Holotype. Lagunillas, Pisco, Ica, Peru, collected by T. O. Cho, Aug 21, 2008, CUK 6511 ( Fig. 1 A).
Other specimens examined. Lagunillas, Pisco, Ica, Peru, collected by T. O. Cho, Aug 21, 2008, CUK 6520; Lagunillas, Pisco, Ica, Peru, collected by T. O. Cho and D. E. Bustamante, Jul 5, 2012, CUK 8360.
Etymology of specific epithet. The new species honors María Eliana Ramírez for her pioneering and valuable contributions to the understanding of marine algae from the Pacific temperate coast of South America.
Description. Plants grow in the intertidal zone on rocks in association with other filamentous species. Thalli are 2.4 to 5 cm high ( Fig. 1 A), red-brown in color and occur in dense tufts ( Fig. 1 B) consisting of a limited prostrate system and well-developed erect filaments. Erect axes are 95.3 ± 9.8 μm in diameter ( Fig. 1 B) and arise endogenously from prostrate axes ( Fig. 1 C). Apices have a prominent apical cell, 8.2 ± 1.4 μm × 6.9 ± 1 μm in size ( Fig. 1 D). Trichoblasts are 22.7 ± 8.2 μm in length, deciduous, delicate, and scarce, produced from each segment near the apex, and once or twice forked ( Fig. 1 E). Inconspicuous scar cells are 11.8 ± 3.9 μm × 11.9 ± 3.9 μm, visible on the surface after shedding of trichoblasts ( Fig. 1 F). Adventitious branchlets arise on basal and older segments of the main axes as well as on its dichotomies. Four pericentral cells remain completely ecorticated throughout the thallus ( Fig. 1 G & H). Segments of erect branches measure 136.4 ± 43.6 μm in length and are 0.7 broader than long (1.4 ± 0.4 in length/breadth). Prostrate axes are 168.5 ± 11.1 μm in diameter and are attached on the surface of rocky substrata by numerous unicellular rhizoids located in the proximal and distal parts of the pericentral cells. Segments of prostrate axes are 279.4 ± 24.8 μm in length and 0.6 broader than long (1.7 ± 0.2 in length/breadth). Branching pattern is dichotomous in the main axes ( Fig. 1 B)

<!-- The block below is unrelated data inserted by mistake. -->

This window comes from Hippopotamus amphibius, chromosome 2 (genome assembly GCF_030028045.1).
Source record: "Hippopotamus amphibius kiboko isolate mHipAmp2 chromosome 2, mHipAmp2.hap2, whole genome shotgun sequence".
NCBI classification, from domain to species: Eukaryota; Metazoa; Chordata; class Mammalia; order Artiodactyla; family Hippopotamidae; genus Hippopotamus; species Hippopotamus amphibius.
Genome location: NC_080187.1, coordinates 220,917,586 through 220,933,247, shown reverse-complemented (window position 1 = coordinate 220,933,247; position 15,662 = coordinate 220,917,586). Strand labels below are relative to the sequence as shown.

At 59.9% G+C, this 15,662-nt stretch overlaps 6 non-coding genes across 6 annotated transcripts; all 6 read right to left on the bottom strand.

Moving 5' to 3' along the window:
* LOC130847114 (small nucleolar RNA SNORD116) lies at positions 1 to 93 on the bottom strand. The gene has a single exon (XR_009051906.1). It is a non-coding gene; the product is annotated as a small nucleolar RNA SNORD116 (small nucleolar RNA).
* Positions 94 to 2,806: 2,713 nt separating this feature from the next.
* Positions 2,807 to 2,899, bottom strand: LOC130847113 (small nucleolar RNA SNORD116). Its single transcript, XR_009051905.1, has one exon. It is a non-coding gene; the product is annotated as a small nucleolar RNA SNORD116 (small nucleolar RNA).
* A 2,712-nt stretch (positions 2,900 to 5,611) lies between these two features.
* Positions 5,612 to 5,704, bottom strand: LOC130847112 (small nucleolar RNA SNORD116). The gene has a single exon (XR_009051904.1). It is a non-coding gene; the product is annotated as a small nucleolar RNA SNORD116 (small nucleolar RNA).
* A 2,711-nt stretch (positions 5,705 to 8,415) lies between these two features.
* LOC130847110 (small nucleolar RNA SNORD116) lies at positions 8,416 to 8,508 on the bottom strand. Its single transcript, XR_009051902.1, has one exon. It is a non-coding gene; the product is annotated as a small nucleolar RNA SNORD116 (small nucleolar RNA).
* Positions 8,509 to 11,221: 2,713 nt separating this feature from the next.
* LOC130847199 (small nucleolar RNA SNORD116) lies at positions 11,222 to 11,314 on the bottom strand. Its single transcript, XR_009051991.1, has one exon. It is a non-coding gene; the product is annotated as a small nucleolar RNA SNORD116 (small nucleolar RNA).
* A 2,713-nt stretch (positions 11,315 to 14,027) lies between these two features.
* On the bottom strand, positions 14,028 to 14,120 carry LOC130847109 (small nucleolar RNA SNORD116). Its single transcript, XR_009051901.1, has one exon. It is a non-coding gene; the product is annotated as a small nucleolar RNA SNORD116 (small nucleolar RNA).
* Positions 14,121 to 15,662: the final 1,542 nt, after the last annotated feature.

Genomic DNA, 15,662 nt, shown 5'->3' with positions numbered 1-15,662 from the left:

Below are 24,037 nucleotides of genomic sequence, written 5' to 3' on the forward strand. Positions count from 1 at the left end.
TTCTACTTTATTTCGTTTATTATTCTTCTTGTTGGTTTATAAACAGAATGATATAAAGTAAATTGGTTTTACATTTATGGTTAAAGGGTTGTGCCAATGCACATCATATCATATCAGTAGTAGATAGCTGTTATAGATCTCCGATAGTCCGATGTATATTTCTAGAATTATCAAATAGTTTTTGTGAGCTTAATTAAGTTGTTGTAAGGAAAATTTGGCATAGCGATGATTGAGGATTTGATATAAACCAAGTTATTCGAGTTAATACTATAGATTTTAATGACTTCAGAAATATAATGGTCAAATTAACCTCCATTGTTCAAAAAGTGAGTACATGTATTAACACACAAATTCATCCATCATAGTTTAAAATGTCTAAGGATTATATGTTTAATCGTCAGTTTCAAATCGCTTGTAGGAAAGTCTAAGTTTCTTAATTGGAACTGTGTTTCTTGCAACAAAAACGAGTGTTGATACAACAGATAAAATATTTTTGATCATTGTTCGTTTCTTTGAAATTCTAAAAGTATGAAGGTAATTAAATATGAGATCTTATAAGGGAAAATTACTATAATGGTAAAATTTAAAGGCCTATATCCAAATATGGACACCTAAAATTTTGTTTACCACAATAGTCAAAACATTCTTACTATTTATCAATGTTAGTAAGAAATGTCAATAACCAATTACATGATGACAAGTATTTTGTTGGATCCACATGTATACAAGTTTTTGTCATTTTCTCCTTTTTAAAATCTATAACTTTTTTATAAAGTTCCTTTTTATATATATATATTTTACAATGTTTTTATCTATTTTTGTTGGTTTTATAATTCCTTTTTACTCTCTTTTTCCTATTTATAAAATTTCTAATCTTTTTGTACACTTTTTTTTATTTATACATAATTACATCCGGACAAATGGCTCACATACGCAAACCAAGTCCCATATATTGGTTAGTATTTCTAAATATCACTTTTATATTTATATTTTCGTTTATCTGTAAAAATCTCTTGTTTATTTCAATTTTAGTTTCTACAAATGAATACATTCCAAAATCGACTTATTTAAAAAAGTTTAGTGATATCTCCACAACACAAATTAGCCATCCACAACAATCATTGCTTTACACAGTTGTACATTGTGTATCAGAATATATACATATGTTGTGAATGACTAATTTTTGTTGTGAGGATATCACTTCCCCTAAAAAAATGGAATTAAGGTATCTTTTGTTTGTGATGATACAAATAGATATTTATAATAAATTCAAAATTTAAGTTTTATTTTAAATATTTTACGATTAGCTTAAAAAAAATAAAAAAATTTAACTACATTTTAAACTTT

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Vegetative structures of Neosiphonia ramirezii sp. nov. (A) Holotype specimen from Lagunillas, Pisco, Peru, CUK 6511. (B) Habit of vegetative plant showing dichotomous branching pattern and pseudofastigiate appearance, CUK 6511. (C) Axial filament (arrow) endogenously developed from main axial cells (ax), CUK 6511. (D) Apical region of thallus showing a prominent apical cell with transverse division (arrow) of subapical cell, CUK 8360. (E) Apical region with trichoblasts (tb), CUK 8360. (F) Middle part of thallus with scar cells (sc), CUK 6511. (G & H) Cross section views of upper (G) and basal (H) parts of thallus (ax, axial cell; p, pericentral cell), CUK 8360. (I) Rhizoid (r) cut off from pericentral cell (p) by a wall (arrow), CUK 6511. (J) Unicellular rhizoid with digitate tips, CUK 8630. Scale bars represent: A, 1 cm; B, 5 mm; C & E, 20 μm; D, 5 μm; F-J, 50 μm.